As these two cases suggest, courts have wrestled with the highly abstract and amorphous question of separability, and developed a variety of tests to aid in the analysis. Some have required actual, physical separability. Others have looked at what remained after the claimed elements are removed, to ascertain whether anything useful was left behind. Still others have taken the marketability of the separated elements as aesthetic works into consideration or looked for evidence of the designersâ€™ artistic decisions with respect to these separate design elements to determine whether the designs were sufficiently separable from the utilitarian function of the object. The Supreme Courtâ€™s decision last month in Star Athletica attempts to clarify the proper approach to what has been called a â€œmetaphysical quandaryâ€ by many courts. Not only does it resolve the dispute among circuits as to what should be considered in a separability analysis, it also opens the door to additional protections for fashion designs by recognizing that the two-dimensional arrangement of colors and symbols (in this case, stripes, chevrons, and color patterns) can be separated from the three dimensional article to which these designs are applied and therefore may be protectable under the Copyright Act. It is important to emphasize, however, that the Supreme Court expressly refrained from ruling on whether or not the designs in this case are sufficiently original to qualify for copyright protection. That question will be taken up by the lower court on remand. Nonetheless, this ruling may well prompt a more aggressive approach to copyright protection and enforcement by those who might previously have been reluctant to do so. The Dispute Varsity Brands, Inc. (â€œVarsity Brandsâ€) the owner of more than 200 copyright registrations for various two-dimensional designs appearing on cheerleading uniforms, sued one of its competitors, Star Athletica, LLC (â€œStar Athleticaâ€), for copyright infringement, based on Star Athleticaâ€™s sale of uniforms featuring similar designs. The Varsity Brands designs are depicted below:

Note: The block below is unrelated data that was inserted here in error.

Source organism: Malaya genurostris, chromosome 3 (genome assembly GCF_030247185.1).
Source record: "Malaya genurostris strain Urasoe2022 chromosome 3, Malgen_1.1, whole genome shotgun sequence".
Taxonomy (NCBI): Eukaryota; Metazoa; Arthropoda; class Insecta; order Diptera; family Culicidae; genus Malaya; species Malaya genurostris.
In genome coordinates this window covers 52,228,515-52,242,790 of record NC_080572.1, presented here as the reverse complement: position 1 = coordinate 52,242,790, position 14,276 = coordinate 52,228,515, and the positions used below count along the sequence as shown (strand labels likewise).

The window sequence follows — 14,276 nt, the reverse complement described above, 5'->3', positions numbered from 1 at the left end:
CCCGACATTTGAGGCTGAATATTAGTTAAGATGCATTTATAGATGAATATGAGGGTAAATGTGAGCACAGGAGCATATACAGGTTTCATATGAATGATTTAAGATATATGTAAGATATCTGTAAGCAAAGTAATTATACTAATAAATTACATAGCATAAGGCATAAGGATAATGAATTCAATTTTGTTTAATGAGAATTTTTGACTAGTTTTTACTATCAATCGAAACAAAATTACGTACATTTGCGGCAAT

The district court granted Star Athleticaâ€™s motion for summary judgment, based on Star Athleticaâ€™s arguments that the designs could not be conceptually or physically separated from the useful purpose of the uniforms themselves and therefore were not properly protectable under the Copyright Act. The court emphasized that, in the case of cheerleading uniforms, the design of the uniforms â€œhas merged with the utilitarian function that they serve. More specifically, the court found the claimed elements inseparable from the cheerleading uniforms because the uniforms lost their utilitarian function when the colors, designs and other claimed elements are removed.